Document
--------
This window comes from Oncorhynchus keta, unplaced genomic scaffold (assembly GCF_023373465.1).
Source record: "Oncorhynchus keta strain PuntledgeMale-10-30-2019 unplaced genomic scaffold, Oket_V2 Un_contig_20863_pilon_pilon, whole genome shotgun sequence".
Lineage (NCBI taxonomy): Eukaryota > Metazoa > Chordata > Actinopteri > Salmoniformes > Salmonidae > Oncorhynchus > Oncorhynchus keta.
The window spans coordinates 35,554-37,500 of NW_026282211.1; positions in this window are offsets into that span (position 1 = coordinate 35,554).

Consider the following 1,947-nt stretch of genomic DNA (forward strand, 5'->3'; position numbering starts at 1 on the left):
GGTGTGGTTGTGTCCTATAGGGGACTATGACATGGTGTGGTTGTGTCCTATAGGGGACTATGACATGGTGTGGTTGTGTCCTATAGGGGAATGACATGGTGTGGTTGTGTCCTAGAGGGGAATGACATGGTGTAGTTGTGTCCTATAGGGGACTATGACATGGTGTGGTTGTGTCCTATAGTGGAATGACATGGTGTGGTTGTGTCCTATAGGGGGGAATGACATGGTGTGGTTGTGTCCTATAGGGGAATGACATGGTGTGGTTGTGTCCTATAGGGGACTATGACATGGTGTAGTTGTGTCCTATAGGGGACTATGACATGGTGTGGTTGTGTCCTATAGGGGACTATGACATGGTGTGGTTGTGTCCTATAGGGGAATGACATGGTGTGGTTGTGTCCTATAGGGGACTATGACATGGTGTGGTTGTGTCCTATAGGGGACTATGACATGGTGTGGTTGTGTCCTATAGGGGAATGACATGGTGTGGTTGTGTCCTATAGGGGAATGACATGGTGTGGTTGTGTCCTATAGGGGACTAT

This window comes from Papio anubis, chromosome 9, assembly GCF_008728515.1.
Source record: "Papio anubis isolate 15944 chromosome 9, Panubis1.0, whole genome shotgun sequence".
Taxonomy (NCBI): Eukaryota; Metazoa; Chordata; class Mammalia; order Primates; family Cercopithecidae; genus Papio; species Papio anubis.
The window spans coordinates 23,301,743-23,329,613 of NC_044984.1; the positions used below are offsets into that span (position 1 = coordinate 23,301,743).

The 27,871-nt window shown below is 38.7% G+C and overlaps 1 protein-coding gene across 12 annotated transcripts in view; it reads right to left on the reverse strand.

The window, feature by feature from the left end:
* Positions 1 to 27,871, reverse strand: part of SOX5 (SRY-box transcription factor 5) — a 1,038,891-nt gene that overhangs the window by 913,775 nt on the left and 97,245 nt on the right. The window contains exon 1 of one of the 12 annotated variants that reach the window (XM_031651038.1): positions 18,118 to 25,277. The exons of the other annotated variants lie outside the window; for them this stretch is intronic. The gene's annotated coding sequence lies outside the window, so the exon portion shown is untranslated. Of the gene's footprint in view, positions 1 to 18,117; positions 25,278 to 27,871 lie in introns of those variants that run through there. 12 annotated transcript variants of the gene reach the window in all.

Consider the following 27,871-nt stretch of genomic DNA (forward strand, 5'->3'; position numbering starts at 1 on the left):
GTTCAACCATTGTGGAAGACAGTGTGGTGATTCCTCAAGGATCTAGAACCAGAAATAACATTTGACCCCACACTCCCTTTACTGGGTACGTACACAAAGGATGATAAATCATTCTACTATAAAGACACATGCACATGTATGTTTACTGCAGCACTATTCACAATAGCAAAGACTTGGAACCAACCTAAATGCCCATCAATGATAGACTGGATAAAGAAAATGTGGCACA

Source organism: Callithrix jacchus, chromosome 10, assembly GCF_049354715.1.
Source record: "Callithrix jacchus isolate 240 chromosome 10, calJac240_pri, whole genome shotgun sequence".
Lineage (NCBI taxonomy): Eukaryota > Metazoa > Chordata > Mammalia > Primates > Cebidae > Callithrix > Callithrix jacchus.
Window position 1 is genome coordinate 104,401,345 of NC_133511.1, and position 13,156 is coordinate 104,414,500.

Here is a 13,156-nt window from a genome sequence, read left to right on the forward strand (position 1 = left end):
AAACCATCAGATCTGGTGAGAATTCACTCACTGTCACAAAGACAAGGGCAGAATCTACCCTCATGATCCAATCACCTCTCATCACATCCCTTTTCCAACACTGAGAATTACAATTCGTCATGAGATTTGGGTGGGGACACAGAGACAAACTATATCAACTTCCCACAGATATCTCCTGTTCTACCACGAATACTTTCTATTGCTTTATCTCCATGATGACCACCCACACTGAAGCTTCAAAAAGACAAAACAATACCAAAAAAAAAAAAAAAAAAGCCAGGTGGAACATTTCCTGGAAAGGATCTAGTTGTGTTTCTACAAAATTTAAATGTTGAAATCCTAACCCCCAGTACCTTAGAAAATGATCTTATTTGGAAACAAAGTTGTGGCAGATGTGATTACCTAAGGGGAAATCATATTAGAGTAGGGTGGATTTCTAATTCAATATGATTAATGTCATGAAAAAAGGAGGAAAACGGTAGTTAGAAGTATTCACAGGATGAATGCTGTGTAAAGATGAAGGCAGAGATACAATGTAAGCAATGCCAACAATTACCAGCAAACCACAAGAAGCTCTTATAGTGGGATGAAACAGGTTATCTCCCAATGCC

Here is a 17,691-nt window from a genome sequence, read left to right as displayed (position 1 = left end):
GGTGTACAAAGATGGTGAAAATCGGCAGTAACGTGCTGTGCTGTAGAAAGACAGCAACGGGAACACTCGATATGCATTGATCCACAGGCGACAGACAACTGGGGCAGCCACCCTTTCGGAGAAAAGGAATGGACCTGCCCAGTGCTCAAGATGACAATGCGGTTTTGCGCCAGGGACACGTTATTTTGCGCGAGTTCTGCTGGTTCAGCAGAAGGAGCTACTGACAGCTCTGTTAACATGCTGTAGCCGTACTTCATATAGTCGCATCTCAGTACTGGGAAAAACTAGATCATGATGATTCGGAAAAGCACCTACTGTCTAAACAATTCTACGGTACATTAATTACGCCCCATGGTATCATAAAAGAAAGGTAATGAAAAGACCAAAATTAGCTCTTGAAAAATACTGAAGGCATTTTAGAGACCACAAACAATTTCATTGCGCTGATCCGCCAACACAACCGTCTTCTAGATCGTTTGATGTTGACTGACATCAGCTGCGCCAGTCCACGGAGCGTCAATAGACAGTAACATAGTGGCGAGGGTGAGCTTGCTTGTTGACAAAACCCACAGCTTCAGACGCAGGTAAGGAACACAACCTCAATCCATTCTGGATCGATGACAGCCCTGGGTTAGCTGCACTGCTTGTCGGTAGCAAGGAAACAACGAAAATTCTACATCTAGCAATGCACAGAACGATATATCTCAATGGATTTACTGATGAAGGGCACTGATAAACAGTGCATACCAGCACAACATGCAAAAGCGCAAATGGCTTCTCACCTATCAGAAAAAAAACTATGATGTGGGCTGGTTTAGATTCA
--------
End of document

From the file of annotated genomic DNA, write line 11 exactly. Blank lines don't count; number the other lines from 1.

The 27,871-nt window shown below is 38.7% G+C and overlaps 1 protein-coding gene across 12 annotated transcripts in view; it reads right to left on the reverse strand.